Initial support for President Reagan's proposed revision of the federal income tax code is giving way to uncertainty about its merits, according to a nationwide Washington Post-ABC News public opinion poll.

The public strongly supports some aspects of the plan, such as doubling the personal exemption for taxpayers and dependents to $2,000 each, but strongly opposes other aspects, such as taxing a portion of workers' fringe benefits.

Relatively few people -- 12 percent -- said they think they will pay less under the modified flat tax sought by the president; three times as many think their taxes will increase.

Two of every three people interviewed said the current tax system should be changed. But only 26 percent endorsed the proposal that Reagan calls "America's tax plan." The great majority, 60 percent, say they have no opinion, and the remainder, 14 percent, oppose it.

Those figures show a sharp decline from surveys taken shortly after May 28, when Reagan described the plan in a televised address. A Gallup poll taken during the following two days, for example, reported 49 percent saying the proposal was "a good idea," 23 percent saying it was not, and 28 percent undecided.

It appears that critics of specific aspects of the plan have succeeded in planting public doubts, despite efforts by Reagan to promote it in visits and speeches around the country.

The Reagan proposal would reduce tax rates for most people and eliminate or reduce many deductions. It would take many low-income wage earners off the tax rolls, but in dollar amounts it would be of most benefit to upper-bracket earners and families.

The Post-ABC News poll, taken June 13 to 22, found people tending to believe that the rich would benefit more than any other group, and that the middle class would benefit least, if at all.

Questions about five provisions found enormous backing for one of them: increasing the current $1,040 personal exemption to $2,000. That was supported by 76 percent of the 1,506 people interviewed and opposed by only 18 percent.

In addition, by almost 2 to 1, or 62 to 33 percent, those interviewed favored a proposal to end the business expense deduction for the cost of sporting events, theater or other entertainment.

But by 80 to 17 percent, those surveyed oppose a tax on part of workers' fringe benefits, such as health insurance. Fifty-three percent said they or someone in their home receives such benefits.

A smaller majority also opposes, 56 to 36 percent, ending the federal deduction for state and local taxes. A majority in every income category did not want such a change, despite Reagan administration statements that only the top one-third of taxpayers benefit from the deduction.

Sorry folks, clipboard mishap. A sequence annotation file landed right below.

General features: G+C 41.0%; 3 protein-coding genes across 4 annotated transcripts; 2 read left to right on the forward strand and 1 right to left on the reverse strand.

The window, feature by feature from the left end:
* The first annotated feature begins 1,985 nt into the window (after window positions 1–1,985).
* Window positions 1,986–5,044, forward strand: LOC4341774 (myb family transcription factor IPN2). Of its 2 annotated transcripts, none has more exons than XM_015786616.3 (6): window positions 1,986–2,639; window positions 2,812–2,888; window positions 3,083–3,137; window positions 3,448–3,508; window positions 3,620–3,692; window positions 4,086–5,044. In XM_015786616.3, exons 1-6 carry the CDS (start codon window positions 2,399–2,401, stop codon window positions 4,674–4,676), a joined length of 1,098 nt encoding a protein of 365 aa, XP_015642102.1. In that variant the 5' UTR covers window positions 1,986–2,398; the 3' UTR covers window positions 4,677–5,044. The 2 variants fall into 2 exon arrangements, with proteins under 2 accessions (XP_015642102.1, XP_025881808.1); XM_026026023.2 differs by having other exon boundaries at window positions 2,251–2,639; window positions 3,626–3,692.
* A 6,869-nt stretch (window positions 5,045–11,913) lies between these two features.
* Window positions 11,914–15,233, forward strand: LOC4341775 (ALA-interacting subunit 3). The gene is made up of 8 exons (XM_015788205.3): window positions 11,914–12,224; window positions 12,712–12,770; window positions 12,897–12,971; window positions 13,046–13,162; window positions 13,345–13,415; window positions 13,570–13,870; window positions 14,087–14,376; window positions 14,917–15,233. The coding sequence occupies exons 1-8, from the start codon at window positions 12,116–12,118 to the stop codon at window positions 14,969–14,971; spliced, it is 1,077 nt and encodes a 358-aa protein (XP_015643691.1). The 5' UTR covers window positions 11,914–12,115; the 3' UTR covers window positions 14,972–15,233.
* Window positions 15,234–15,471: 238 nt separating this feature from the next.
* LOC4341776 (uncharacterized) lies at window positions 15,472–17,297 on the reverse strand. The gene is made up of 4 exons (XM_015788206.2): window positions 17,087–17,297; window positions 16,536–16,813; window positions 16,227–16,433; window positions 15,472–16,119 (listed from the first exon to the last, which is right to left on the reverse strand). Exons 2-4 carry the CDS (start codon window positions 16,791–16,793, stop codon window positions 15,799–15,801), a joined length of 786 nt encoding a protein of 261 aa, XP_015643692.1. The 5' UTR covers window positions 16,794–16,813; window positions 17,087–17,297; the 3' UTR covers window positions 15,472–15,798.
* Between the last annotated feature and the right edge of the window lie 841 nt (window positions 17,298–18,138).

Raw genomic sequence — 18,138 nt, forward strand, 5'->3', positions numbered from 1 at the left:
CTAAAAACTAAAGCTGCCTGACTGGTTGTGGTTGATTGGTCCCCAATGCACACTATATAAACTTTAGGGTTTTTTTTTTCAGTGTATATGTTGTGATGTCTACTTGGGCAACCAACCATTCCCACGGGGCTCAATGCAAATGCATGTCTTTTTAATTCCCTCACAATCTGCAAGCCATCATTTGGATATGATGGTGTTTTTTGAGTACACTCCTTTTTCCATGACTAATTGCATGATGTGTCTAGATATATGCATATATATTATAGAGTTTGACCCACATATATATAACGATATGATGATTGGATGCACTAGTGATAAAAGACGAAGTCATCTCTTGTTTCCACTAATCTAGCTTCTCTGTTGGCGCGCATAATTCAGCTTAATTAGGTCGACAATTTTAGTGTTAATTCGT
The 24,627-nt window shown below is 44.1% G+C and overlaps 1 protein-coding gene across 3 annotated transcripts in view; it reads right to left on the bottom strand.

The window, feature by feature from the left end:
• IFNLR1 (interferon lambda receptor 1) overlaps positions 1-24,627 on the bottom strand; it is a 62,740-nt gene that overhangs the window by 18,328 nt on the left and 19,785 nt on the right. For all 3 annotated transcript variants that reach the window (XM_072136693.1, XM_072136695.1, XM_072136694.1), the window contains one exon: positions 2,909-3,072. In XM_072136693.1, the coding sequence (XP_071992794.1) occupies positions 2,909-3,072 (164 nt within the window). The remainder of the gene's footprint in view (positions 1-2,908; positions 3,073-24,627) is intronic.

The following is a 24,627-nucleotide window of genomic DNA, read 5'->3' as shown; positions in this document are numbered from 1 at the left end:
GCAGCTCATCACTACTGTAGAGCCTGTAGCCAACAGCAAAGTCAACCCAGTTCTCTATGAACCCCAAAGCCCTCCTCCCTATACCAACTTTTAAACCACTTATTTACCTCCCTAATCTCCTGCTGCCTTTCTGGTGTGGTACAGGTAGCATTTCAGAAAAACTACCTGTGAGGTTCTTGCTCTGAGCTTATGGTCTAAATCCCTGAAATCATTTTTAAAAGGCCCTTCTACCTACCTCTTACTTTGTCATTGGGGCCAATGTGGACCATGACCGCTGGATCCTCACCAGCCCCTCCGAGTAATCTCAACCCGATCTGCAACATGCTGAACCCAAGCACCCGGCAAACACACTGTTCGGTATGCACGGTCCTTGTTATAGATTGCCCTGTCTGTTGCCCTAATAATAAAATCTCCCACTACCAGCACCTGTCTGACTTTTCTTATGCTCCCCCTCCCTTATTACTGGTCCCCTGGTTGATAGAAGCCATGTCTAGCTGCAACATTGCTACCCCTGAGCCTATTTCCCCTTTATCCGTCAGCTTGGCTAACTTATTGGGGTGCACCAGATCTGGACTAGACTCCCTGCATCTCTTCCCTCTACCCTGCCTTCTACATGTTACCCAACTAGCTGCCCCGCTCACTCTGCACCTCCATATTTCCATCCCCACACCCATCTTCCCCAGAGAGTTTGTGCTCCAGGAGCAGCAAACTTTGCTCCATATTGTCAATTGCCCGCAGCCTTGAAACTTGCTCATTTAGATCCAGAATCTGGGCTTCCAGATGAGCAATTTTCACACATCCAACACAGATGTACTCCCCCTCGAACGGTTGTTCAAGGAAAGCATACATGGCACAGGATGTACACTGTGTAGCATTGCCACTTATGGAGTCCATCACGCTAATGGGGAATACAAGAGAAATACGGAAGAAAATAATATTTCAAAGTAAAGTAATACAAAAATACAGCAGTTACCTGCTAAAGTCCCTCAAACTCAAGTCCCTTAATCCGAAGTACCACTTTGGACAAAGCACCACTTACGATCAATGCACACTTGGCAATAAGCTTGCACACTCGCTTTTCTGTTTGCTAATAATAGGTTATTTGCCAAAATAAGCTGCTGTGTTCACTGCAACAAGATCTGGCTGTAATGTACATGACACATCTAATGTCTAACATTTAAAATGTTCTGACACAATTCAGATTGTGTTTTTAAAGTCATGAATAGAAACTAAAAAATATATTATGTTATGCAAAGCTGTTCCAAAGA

Another change would curtail deductions for mortgage interest on a second home. Only 7 percent said they claimed such a deduction this year. Nevertheless, the survey found a sharp split, with 48 percent favoring, 43 percent opposing curtailment.

To a degree, the survey indicated that people favor or oppose the Reagan revisions according to how they think they would fare. All groups, however, have large numbers with no opinion.

Among the 12 percent who think they would pay less in taxes, 56 percent approve the plan, 4 percent oppose it and 40 percent have no opinion. Among the 37 percent who think their taxes would go up, 10 percent favor the plan, 29 percent oppose it and 61 percent have no opinion. And among the approximately half who think their taxes would stay about the same, 33 percent approve the plan, 7 percent disapprove of it, and 60 percent have no opinion.

The Post-ABC News survey also tried to gauge what the public is looking for most in any changes of the tax system. Which comes first: taxes that are as low as possible, fairness or simplicity? Of the three, 56 percent in the survey chose fairness first, 30 percent opted for low taxes and 12 percent for simplicity.

The poll also asked people which of these statements they tended to agree with more:

"A) Taxing wealthy people at a much higher rate than other people in order to help the poor is only fair."

"B) Taxing wealthy people at a much higher rate is unfair, because it punishes the people who have worked the hardest."

A majority of 51 percent said it is fair to tax the rich at much higher rates, 37 percent said it is unfair, and the rest were unable to choose between the two.

The tendency was for upper-income people to be less supportive of progressivity. But even among those in the highest bracket -- the 10 percent whose households earn $50,000 a year or more -- the principle did not go down to defeat: 45 percent favored it, 45 percent were opposed.

There was a sharp partisan split, however. Among Democrats, 57 percent favored taxing the wealthy at much higher rates and 31 percent were opposed. Among Republicans, 46 percent were in favor, 43 percent opposed.

Just over half the people interviewed said the taxes they pay cause financial hardship for them, and a slightly higher proportion, just under 6 in 10, said they consider the amount they pay too high. Eighty-seven percent said they agreed with the complaint that the government "is wasting too much of the tax money it collects," and 81 percent agreed that "many rich people pay hardly any taxes at all."

In addition, 56 percent in the survey agreed that "the government is spending too much tax money on the military," with 38 percent disagreeing and 6 percent expressing no opinion. The public had the opposite reaction on domestic spending, with 37 percent agreeing and 56 percent disagreeing with the statement, "The government is spending too much tax money on social programs."